On the market

 

pet

“I can smell this Petrichor. A new word. An inky smell.
Black ink that I drink. The feeling of ease, of relief.
Expurgation. The rain cleans everything.”
– Ania Walwicz

The Visible Ink Collective is proud to present their 2015 anthology of new writing and visual art, Petrichor: Visible Ink 27. This year’s collection features short stories, poetry, micro-fiction, art and photography from new and emerging writers and artists from around Australia, all responding to the theme of ‘after the rain’.

Curious, moving, spooky and beautiful, the words and images contained on these pages will take the reader on a journey from the secret spaces of childhood to the tough realities of aging street-people and undercover cops; from loss to redemption and the imaginary places in between.

“ ‘Dad’s legs are going for a walk,’ Daniel whispered, and I had to slap my hand across my mouth to stop the giggle escaping and giving us away.”
– Andrea Gillum

From the foreword by renowned poet and performer, Ania Walwicz and the preface from West Australian writer, Sasha Walsey, to the last delightful exploration of the rhythms of childhood by Melbourne-based writer, Andrea Gillum, and everything in between, Petrichor will delight and intrigue.

Petrichor is available from selected bookstores in Melbourne and Perth, and right here.

VISIBLE INK 27: PETRICHOR

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Our book launch was a great success! We’re working to make the buying process as easy as possible. If you’re super keen, click over to our buy page to grab a copy through bank transfer. Otherwise, please check back soon!

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Open to interpretation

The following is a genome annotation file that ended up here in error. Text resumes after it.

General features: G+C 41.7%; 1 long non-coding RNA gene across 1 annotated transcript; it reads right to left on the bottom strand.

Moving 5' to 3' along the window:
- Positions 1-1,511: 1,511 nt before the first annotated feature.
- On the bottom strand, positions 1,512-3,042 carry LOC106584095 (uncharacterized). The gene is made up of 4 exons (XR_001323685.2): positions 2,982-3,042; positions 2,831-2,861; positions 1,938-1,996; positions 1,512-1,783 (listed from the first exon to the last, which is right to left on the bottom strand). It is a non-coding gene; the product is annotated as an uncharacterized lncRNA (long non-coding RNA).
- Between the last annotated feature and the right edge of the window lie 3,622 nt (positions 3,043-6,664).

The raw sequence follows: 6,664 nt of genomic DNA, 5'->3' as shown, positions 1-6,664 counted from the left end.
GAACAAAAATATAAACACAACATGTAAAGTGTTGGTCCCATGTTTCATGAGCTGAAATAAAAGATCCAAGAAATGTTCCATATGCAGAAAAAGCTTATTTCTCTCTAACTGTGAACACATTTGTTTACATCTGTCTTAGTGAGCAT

One of the beautiful things about language is that it can be interpreted in so many different ways. It can have many meanings. What one sentence says to one person, to another might say something completely different. Consider that the written word also has tone and voice and gestures just like the spoken word does.

I am currently in Bali on a study tour and am loving reading the different menus and shop signs that might not make complete sense, but you can still understand their intended meaning. Sort of. Yesterday I walked by a shop front that had a really big fluorescent green sticker that read ‘40%’ and that was it. I thought to myself, ‘40% of what?’, but of course they would have meant 40% off stock, right? Even if that’s not what it meant, at least it would make for an interesting conversation with every new customer. Or perhaps a new addition to a site like Engrish?

Of course, this post intends only to illustrate my adoration of things lost in translation, and I do not intend in any way to poke fun. As they say, variety is the spice of life, and you shouldn’t take things too seriously – why else do sites like Damn You Auto Correct have such popularity?

What am I getting at here you ask? Well, consider that you want to write a submission piece for Visible Ink this year but you don’t feel you understand the theme. Remember, there is no one interpretation of something. There are many. Perhaps endless options – depending on who you ask!

So, what are you meant to write about for ‘After the rain’? Well, what thoughts come to mind? For me, I think of sayings with the word rain in them. Like ‘Raining cats and dogs’ for example. Where did this weird phrase come from? There are many websites and different hypotheses on the derivation of phrases, but website The Phrase Finder gave one possible origin of this saying as that it may have derived from mythology.